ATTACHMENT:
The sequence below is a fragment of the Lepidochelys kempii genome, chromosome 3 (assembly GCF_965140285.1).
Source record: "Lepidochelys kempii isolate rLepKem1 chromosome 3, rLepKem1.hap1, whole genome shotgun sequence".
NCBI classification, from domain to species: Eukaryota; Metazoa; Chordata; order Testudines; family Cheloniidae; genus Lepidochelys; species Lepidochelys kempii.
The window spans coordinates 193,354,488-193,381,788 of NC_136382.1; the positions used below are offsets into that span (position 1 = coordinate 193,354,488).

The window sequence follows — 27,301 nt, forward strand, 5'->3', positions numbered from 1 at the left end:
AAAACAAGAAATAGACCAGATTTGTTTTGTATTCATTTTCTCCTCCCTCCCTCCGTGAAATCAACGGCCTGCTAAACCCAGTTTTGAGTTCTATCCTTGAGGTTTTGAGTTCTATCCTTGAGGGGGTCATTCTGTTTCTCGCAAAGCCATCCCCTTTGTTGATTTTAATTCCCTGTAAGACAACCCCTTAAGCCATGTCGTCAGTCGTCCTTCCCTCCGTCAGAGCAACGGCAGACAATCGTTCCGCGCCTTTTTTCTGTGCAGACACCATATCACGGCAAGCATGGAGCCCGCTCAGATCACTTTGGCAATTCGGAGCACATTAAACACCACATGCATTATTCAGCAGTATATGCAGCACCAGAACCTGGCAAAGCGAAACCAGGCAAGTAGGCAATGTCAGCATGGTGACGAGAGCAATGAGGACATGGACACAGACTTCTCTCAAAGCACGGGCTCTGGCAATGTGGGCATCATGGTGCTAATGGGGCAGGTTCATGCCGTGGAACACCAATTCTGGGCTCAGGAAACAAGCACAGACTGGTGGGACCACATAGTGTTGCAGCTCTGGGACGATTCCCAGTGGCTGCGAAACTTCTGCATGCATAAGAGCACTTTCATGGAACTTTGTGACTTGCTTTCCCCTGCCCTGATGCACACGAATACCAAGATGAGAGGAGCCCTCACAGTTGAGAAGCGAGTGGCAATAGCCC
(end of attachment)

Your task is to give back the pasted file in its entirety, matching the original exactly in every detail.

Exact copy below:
The sequence below is a fragment of the Lepidochelys kempii genome, chromosome 3 (assembly GCF_965140285.1).
Source record: "Lepidochelys kempii isolate rLepKem1 chromosome 3, rLepKem1.hap1, whole genome shotgun sequence".
NCBI classification, from domain to species: Eukaryota; Metazoa; Chordata; order Testudines; family Cheloniidae; genus Lepidochelys; species Lepidochelys kempii.
The window spans coordinates 193,354,488-193,381,788 of NC_136382.1; the positions used below are offsets into that span (position 1 = coordinate 193,354,488).

The window sequence follows — 27,301 nt, forward strand, 5'->3', positions numbered from 1 at the left end:
AAAACAAGAAATAGACCAGATTTGTTTTGTATTCATTTTCTCCTCCCTCCCTCCGTGAAATCAACGGCCTGCTAAACCCAGTTTTGAGTTCTATCCTTGAGGTTTTGAGTTCTATCCTTGAGGGGGTCATTCTGTTTCTCGCAAAGCCATCCCCTTTGTTGATTTTAATTCCCTGTAAGACAACCCCTTAAGCCATGTCGTCAGTCGTCCTTCCCTCCGTCAGAGCAACGGCAGACAATCGTTCCGCGCCTTTTTTCTGTGCAGACACCATATCACGGCAAGCATGGAGCCCGCTCAGATCACTTTGGCAATTCGGAGCACATTAAACACCACATGCATTATTCAGCAGTATATGCAGCACCAGAACCTGGCAAAGCGAAACCAGGCAAGTAGGCAATGTCAGCATGGTGACGAGAGCAATGAGGACATGGACACAGACTTCTCTCAAAGCACGGGCTCTGGCAATGTGGGCATCATGGTGCTAATGGGGCAGGTTCATGCCGTGGAACACCAATTCTGGGCTCAGGAAACAAGCACAGACTGGTGGGACCACATAGTGTTGCAGCTCTGGGACGATTCCCAGTGGCTGCGAAACTTCTGCATGCATAAGAGCACTTTCATGGAACTTTGTGACTTGCTTTCCCCTGCCCTGATGCACACGAATACCAAGATGAGAGGAGCCCTCACAGTTGAGAAGCGAGTGGCAATAGCCC